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What’s the Best Way to Cook Pasta?


Listen: Pasta is delicious. You know it. I know it. Everyone knows it. “I LOVE PASTA! I mean … How could you not? I’m actually recording this from a bathtub
full of cooked noodles right now. So. Anyway. Only three ingredients go into this delectable
dish: eggs, water and flour. That gives you two main chemical components:
starches, which are carbohydrates and proteins. There’s some minerals and vitamins there
too. Also, water. The type of flour is important. Pasta uses durum wheat, which is one of the
harder varieties of wheat out there. That makes it harder to mill, which means
after it’s ground up the particles of Semolina flour are not as fine as the all purpose flour
you have in your kitchen. Since it results in larger particles not all
of the proteins that are in the grain are released. That means that pasta dough is stretchy but
not sticky like bread or cookies. Pasta dough’s stretchiness makes it easier
to flatten into sheets and cut into shapes. These days, a lot of pasta gets made by extrusion:
forcing the dough through shaped holes. Kind of like play-doh, except that you’re
actually supposed to eat the pasta. At the microscopic level, pasta dough is a
network of proteins holding together starch particles that make for an overall springy
mass. The cooking process is all about manipulating
the protein and the starch interactions to get that perfect al dente pasta. As the pasta cooks, starch particles absorb
water and start to form a gel, which makes the pasta soft and gummy. Thanks to that tangled network of proteins,
the starches are trapped inside the pasta noodles. If there wasn’t enough protein in your pasta
dough, starches like amylose would leak out, making your fettuccine sticky and clumpy. Some carbohydrates leak out no matter what. If you’ve ever forgotten to stir your pasta,
you might have found yourself trying to eat a single clump of noodles. It’s one reason cooks like to keep their
pot at a rolling boil, so the pasta pieces keep moving and don’t stick to each other. Now the question of should I add something
to the water. Top chefs like Lidia Bastianich or Alton Brown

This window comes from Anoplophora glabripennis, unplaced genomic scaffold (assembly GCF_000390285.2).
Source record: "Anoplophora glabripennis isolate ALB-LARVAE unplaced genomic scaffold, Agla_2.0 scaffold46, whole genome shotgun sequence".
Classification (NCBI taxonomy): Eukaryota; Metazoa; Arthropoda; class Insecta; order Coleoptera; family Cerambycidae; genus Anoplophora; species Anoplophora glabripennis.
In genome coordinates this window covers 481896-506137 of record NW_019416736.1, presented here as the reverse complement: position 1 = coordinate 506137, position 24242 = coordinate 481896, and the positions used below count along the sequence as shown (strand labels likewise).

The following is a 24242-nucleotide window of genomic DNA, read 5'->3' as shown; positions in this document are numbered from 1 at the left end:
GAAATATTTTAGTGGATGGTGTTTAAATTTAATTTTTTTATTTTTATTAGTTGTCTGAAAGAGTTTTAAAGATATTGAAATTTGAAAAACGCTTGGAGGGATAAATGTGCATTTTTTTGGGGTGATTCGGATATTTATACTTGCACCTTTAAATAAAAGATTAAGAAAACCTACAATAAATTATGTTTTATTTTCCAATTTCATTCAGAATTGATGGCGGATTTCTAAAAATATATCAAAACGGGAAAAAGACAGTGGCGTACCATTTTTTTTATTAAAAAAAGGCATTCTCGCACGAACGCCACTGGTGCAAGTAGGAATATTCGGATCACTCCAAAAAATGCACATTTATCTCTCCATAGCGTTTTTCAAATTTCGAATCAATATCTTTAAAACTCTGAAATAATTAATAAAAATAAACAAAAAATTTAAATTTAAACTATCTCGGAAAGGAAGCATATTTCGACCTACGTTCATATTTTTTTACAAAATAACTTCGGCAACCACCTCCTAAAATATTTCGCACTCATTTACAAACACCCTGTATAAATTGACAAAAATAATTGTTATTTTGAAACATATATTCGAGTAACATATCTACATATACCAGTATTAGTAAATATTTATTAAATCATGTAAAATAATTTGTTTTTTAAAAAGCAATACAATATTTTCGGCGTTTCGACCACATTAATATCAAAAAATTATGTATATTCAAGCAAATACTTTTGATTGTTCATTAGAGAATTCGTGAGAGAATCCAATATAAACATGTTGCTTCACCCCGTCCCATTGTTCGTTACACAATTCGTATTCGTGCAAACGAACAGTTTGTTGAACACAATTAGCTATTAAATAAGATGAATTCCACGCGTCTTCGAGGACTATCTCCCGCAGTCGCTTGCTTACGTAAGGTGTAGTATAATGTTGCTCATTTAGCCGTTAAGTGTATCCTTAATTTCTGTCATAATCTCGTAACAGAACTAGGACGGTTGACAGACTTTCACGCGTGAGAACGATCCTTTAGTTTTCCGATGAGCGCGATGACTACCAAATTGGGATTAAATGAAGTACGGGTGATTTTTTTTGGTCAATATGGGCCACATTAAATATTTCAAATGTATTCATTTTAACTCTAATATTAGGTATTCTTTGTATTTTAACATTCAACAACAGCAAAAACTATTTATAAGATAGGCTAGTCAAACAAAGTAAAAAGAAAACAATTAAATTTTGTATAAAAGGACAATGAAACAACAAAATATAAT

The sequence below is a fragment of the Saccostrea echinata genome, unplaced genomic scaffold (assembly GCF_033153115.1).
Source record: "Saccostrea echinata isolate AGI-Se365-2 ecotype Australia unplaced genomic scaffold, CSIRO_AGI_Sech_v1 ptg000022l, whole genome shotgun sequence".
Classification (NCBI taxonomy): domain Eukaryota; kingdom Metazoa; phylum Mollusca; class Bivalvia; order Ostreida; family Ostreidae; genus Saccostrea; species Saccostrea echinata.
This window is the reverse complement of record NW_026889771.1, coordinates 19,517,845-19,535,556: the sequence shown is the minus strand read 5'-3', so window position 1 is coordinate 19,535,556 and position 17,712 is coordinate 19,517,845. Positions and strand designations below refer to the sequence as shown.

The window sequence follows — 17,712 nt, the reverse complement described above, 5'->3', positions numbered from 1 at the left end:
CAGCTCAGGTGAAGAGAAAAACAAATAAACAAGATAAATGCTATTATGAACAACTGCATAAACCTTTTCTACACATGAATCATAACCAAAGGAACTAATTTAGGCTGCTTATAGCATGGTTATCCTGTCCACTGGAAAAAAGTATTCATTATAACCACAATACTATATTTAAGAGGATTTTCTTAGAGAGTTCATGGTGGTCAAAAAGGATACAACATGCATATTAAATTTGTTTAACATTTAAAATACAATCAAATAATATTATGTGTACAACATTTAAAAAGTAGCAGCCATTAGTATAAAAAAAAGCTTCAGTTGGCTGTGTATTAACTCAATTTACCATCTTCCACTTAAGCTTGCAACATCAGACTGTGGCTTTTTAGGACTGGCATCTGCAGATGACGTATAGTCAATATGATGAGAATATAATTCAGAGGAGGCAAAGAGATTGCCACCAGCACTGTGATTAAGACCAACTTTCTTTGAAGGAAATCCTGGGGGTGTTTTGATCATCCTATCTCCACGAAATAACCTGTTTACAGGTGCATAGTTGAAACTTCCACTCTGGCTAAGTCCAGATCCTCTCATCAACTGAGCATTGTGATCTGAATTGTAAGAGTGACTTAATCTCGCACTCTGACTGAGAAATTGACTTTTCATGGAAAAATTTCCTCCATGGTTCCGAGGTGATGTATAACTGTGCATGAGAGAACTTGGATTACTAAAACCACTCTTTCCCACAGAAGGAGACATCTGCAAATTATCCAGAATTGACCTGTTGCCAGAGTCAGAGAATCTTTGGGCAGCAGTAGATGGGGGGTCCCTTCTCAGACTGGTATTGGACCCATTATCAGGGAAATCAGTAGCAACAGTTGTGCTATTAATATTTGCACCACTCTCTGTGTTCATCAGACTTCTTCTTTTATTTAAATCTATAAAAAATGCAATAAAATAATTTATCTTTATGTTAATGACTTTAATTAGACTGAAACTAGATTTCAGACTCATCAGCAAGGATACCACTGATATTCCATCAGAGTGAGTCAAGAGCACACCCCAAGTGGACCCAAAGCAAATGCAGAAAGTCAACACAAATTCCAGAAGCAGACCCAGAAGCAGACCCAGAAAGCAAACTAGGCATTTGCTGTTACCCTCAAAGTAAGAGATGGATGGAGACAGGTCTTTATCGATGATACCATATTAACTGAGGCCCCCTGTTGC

insist on not adding oil to the pasta water. They contend that it leaves a sheen on the
pasta and the sauce won’t stick. That said … other celeb chefs like Gordon
Ramsay insist on adding oil, saying it keeps the pasta from sticking together. Food scientists we’ve spoken to think most
of any oil you put in the pot will be washed away when you pour out the cooked pasta and
water. If any is left, it would not have any effect
on sauce stickiness. What you should add to pasta water is salt. Why? Salt is our main flavor enhancer and if you
were to enter a food competition without salt you wouldn’t last very long. Last pro-tip of your salted up pasta water:
before you drain your cooked spaghetti, add a ladle-ful of that salty, starchy water to
your sauce to help thicken and delishen it. When it comes to eating the cooked pasta the
gelatinous starch helps sauce stick to your cooked penne, and it’s why you should
avoid this classic mistake: Never rinse your pasta after it’s done cooking,
because you’re rinsing off that sticky starch. Okay, that’s it, I’m too hungry to keep
going. Let us know how your experiment with oil in
cooking water goes and if that sauce falls right off your noodle or not. While you’re doing that, our partners over at PBS Digital Studios are conducting a survey and they want to hear from you. Do you watch other PBS Digital shows? If so, which ones? How do you find new shows to watch? It takes about 10 minutes and you could even
win a sweet new t-shirt. You can find the link in the description below.Thanks for watching and see you next time!

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